If its marks with the one you’ve just made, hold the gauge rod clear of the skirting/floor then align one. Make another mark level with the foot of the rod.This will be where your horizontal row begins. Utilizing a long straight edge and spirit level, draw a line across the wall from the mark:

Step 4

Inspect behind the wall for any pipes or cable televisions, then nail your 50mm x 25mm batten. Utilize another batten for the vertical line.

Part-Tiling A Wall

If you’re only part-tiling a wall a leading horizontal row full of entire tiles makes for a much cleaner surface, so we think it’s truly worth investing some time to get it.

Step 1

Use a gauge rod to work out the position of the most affordable horizontal row, then mark the top row’s position on the wall:

Step 2

Fill the gap between your bottom row and skirting/floor with cut tiles. Remember, you do not desire them too small, so move your top row if they’re less than half a tile:

Action 3

If you don’t like the idea of cutting tiles and would rather avoid it, examine to see if the skirting/wall is even. If it’s straight, you can utilize it to align your tiles rather.

Repairing Whole Tiles To A Wall

It’s really crucial to start laying your field tiles so the faces are level. Eliminate them and either add or get rid of adhesive so they all sit flush if any are unequal.

Bevelled or rounded glazed edge tiles usually indicate you will not need corner trim. Tile the very first wall right approximately the edge of your space then do the same for the return, enabling the corners to overlap. Be sure to leave a gap for grouting, too.

Action 1

Beginning in the corner of your two battens, scoop up and use some adhesive to the wall utilizing your notched trowel. We’re looking for excellent ridges here, as they suggest an equivalent quantity of adhesive behind the tiles and a much better chance of them being straight.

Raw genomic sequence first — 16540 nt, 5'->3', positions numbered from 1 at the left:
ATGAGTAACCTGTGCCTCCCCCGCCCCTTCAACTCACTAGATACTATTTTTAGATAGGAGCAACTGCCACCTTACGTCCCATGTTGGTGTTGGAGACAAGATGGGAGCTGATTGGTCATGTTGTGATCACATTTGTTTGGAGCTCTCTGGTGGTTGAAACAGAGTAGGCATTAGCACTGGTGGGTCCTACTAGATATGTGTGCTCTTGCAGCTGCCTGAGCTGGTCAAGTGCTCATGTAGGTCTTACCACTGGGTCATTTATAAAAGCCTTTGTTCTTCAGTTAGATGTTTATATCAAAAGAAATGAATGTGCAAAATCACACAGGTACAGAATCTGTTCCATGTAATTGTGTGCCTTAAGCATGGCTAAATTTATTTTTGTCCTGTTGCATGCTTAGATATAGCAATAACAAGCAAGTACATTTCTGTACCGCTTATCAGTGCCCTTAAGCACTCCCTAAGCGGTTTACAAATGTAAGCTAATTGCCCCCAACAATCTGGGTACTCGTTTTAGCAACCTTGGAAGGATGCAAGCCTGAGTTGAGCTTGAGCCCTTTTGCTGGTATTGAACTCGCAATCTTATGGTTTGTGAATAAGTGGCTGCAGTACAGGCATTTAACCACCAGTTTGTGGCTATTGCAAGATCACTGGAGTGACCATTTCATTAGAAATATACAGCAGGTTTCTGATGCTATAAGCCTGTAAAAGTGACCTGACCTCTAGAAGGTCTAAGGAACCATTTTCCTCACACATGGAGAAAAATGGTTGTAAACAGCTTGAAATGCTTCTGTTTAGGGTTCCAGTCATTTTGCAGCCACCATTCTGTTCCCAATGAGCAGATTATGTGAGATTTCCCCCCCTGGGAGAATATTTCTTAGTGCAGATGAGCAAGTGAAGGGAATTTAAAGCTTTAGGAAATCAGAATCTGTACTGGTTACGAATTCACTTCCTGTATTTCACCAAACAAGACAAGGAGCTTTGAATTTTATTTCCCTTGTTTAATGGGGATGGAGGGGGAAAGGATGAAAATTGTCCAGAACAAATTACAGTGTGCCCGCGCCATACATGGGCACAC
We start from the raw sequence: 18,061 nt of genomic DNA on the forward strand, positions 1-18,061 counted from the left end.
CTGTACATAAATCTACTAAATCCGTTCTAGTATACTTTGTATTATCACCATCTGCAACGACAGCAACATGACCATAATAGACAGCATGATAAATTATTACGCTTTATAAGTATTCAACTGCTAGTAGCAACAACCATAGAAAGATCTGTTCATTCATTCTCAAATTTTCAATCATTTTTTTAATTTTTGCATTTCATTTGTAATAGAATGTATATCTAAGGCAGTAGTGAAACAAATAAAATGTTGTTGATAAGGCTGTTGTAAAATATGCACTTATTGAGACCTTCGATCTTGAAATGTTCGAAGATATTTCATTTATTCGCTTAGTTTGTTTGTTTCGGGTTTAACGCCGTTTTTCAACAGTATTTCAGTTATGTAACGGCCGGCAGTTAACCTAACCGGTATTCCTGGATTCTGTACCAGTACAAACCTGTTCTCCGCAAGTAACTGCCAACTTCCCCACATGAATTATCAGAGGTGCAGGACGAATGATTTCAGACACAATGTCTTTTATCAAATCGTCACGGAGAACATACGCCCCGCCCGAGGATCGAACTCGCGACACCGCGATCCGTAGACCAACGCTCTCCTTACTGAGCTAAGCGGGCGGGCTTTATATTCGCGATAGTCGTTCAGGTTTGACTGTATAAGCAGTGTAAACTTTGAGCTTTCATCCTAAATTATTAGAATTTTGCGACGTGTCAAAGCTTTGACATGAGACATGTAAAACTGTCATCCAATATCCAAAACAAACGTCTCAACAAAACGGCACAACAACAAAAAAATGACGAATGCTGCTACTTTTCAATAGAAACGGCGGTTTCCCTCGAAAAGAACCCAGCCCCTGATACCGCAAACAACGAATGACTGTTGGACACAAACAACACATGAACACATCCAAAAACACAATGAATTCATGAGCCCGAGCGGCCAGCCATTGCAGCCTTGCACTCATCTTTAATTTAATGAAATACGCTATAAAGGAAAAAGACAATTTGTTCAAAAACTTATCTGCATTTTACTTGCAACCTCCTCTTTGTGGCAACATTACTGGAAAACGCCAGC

Action 2

Use the very first tile to the corner where your battens fulfill so its edges are against them, and press its centre firmly to the wall. Include the tiles above and beside it, making sure to leave a space in between them:

Action 3

Add tile spacers to these spaces and adjust the tiles where needed. Push your spacers in firmly to make for an even grout and easier joints later:

Step 4

Continue adding tiles up until you have actually covered all the adhesive, then continue the process for the rest of the wall. Clean any excess adhesive from the tiles utilizing a.
wet sponge as you go– it’s tough to get off when it’s dried:

Step 5.

Scrape and get rid of the vertical batten off any excess adhesive that might have escaped from under the tiles. Then round off the wall with the cut tiles required for the.

Tiling Internal Corners.

Action 1.

The most convenient method to determine for cutting is utilizing the last whole one in the row– hold a tile over it, location another against the wall, and then mark they overlap in felt suggestion pen. Otherwise, merely take different measurements at the top and bottom of the area and cut the tile to fit:

Action 2.

If required, examine the cut tile fits properly in the space and adjust with a tile file. If you’re going to tile the next wall also you do not need to be completely accurate here, however remember to leave enough space in the corner for grout if you’re only tiling one:

Action 3.

Apply adhesive to the back of your cut tile using the narrow end of a notched trowel. Put it in place so it’s level, press to protect it, and utilize joint spacers to keep the spaces if needed:

Step 4.

Repeat the procedure for the next one when you’ve completed your very first wall. Always strive for the neatest grouted joint possible where the two walls satisfy. This can be the distinction in between it looking scrappy and a task well done:

Tiling External Corners.

For a neat finish on your external corners, corner trim is a must. It is available in a series of colours and products (anodised aluminium is popular) and sizes and helps secure your edges from knocks and chips.

Step 1.

Cut your corner trim to the ideal length using a hacksaw, then use a strip of adhesive to the return wall and press it in. Line up the trim with the tiles from your very first wall leaving room for grout later: Vertically apply more adhesive to the return wall with a notched trowel, taking care not to loosen up or knock off any tiles from the other wall:

Step 2.

Repeat the procedure from the first wall, working away from the corner trim and keeping in mind to leave space for grout. Use spacers to help you adjust the tiles should.